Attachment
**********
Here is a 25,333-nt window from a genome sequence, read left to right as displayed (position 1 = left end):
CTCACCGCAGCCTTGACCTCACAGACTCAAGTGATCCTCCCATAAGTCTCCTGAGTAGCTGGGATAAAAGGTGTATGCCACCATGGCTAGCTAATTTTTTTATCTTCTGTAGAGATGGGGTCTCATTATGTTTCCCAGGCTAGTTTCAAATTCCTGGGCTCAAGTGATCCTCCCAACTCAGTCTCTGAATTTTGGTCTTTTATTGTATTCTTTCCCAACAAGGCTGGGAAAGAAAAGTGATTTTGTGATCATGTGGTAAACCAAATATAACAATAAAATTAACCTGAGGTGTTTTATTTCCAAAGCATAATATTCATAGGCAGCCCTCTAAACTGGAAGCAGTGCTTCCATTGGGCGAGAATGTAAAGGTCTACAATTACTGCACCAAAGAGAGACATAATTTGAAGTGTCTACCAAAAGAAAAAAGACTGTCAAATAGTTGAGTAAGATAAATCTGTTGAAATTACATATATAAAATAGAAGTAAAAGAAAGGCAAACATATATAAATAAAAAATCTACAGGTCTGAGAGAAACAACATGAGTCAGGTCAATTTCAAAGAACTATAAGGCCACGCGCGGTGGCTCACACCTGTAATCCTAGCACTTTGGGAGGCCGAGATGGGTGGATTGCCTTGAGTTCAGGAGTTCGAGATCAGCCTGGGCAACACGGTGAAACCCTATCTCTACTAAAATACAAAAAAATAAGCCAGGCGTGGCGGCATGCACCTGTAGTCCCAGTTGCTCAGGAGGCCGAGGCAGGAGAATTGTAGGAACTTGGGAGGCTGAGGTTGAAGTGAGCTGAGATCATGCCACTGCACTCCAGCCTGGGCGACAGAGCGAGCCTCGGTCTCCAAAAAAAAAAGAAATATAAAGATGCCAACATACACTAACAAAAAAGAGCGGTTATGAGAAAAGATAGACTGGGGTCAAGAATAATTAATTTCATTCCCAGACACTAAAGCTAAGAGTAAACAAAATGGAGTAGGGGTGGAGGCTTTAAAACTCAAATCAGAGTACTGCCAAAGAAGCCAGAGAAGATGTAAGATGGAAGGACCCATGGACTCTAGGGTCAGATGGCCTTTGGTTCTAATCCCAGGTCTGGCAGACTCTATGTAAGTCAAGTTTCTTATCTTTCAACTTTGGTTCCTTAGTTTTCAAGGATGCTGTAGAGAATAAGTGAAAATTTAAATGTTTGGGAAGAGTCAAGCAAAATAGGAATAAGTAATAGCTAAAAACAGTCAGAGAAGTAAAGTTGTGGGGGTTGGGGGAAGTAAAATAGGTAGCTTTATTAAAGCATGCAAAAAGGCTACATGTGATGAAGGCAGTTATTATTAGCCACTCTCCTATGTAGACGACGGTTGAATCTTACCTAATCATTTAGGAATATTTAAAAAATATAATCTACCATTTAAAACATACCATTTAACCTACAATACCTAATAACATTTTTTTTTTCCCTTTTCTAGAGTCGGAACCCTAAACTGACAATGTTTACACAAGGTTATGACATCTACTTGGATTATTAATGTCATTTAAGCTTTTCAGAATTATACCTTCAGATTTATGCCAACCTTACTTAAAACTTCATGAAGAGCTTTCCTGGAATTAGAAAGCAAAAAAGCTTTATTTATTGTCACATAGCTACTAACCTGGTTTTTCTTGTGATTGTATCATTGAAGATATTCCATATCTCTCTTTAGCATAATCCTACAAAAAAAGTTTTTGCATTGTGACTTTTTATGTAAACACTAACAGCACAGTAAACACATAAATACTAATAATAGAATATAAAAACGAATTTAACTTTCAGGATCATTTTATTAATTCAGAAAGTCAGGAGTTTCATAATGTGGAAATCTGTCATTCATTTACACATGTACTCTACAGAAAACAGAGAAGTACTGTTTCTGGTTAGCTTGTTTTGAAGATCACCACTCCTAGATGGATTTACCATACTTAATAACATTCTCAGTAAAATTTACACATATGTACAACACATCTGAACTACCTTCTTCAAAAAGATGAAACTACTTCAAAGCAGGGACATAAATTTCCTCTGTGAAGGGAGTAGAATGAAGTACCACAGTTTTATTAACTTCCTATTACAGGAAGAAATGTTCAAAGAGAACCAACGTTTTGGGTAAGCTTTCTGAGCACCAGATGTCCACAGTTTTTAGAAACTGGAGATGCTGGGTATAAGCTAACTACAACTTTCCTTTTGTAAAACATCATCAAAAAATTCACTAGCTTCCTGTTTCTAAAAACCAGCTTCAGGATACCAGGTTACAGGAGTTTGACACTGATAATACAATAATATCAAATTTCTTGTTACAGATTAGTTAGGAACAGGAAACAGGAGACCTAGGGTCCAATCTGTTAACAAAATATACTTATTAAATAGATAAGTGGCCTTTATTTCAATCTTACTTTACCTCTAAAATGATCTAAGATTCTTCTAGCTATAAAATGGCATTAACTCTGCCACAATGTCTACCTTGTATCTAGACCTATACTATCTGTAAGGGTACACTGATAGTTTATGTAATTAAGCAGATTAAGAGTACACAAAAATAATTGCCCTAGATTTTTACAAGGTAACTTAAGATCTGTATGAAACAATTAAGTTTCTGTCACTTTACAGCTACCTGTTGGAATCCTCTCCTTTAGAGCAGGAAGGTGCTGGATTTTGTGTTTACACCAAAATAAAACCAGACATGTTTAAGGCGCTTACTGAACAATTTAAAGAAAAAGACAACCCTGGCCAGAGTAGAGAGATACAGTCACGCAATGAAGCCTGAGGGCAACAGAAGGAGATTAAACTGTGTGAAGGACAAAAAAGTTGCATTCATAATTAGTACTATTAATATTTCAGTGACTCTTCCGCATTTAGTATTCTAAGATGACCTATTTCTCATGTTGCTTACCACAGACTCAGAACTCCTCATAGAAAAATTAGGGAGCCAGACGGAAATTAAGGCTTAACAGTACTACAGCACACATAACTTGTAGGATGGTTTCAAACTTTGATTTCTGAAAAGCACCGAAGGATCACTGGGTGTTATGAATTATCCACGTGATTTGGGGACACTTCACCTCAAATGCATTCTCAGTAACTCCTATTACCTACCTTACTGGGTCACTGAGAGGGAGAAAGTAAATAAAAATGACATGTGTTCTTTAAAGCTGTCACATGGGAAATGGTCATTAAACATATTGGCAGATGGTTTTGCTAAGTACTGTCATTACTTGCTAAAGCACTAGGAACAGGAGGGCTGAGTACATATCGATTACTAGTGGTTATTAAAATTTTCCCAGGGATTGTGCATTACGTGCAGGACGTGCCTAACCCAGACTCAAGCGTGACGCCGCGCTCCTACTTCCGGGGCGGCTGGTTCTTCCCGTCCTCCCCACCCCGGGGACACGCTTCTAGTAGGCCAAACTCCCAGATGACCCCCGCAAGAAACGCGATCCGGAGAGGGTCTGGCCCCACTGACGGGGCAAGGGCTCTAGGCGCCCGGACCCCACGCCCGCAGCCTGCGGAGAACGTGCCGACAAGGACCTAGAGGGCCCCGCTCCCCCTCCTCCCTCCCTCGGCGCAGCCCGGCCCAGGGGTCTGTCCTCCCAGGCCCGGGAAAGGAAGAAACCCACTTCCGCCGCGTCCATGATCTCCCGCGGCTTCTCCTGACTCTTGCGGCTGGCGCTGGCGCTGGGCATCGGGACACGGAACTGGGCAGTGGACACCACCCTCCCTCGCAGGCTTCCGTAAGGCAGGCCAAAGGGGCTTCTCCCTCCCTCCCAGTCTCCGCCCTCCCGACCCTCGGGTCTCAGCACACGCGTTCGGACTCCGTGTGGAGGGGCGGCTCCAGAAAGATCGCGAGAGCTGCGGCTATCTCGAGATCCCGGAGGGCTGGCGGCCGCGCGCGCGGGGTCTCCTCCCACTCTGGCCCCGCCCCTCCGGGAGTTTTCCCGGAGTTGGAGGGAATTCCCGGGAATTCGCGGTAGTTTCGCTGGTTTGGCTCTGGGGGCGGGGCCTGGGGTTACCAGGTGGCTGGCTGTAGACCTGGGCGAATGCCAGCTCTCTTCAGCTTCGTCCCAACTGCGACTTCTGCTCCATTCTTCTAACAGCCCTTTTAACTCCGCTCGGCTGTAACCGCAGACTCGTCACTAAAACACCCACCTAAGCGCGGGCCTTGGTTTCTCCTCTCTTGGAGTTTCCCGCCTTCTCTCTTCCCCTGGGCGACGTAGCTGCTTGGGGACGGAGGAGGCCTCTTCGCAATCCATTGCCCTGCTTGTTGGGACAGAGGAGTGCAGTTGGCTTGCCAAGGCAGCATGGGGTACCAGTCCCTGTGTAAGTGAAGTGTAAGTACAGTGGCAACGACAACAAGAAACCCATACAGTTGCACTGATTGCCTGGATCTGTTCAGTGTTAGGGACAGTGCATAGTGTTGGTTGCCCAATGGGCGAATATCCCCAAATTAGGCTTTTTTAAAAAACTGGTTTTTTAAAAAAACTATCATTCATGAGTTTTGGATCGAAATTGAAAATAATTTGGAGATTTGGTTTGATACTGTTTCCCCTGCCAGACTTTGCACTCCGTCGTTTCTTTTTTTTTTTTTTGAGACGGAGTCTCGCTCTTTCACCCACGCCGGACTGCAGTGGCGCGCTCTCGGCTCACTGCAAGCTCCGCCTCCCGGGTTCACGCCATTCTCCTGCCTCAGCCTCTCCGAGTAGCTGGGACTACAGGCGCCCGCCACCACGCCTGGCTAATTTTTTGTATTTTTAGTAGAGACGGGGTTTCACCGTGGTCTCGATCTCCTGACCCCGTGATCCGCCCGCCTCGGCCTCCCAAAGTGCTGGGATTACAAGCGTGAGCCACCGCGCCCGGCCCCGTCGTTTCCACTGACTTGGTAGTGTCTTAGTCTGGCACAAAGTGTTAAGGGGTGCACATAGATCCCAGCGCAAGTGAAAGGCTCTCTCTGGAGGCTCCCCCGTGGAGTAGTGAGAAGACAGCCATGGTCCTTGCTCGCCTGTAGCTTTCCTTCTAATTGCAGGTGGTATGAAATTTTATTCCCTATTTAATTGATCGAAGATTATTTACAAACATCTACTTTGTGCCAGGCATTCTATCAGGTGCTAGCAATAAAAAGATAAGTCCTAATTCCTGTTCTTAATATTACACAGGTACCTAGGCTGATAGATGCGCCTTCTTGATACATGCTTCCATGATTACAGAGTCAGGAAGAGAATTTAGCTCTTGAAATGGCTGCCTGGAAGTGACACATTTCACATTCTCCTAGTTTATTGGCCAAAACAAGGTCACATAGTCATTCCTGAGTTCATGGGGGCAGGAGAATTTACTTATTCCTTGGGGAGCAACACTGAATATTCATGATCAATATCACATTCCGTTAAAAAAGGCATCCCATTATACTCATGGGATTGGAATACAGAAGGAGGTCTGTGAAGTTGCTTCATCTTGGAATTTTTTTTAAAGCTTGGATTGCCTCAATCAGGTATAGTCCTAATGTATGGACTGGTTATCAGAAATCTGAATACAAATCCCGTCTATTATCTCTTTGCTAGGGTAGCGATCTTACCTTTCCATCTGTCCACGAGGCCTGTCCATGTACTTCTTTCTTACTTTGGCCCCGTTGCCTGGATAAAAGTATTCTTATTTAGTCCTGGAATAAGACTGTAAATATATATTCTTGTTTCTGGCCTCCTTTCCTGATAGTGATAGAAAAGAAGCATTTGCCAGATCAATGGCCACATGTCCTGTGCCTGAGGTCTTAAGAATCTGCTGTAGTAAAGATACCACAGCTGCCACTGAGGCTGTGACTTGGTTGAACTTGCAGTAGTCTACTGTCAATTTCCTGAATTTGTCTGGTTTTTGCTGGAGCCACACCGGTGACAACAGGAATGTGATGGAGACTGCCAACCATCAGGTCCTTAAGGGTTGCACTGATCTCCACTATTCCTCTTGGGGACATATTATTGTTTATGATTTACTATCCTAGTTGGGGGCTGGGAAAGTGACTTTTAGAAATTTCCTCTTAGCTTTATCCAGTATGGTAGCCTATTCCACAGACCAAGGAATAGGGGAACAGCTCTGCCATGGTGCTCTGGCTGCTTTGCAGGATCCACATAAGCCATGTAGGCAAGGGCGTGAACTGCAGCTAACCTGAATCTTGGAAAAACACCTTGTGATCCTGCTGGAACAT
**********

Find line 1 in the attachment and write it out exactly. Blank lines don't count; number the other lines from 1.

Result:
Here is a 25,333-nt window from a genome sequence, read left to right as displayed (position 1 = left end):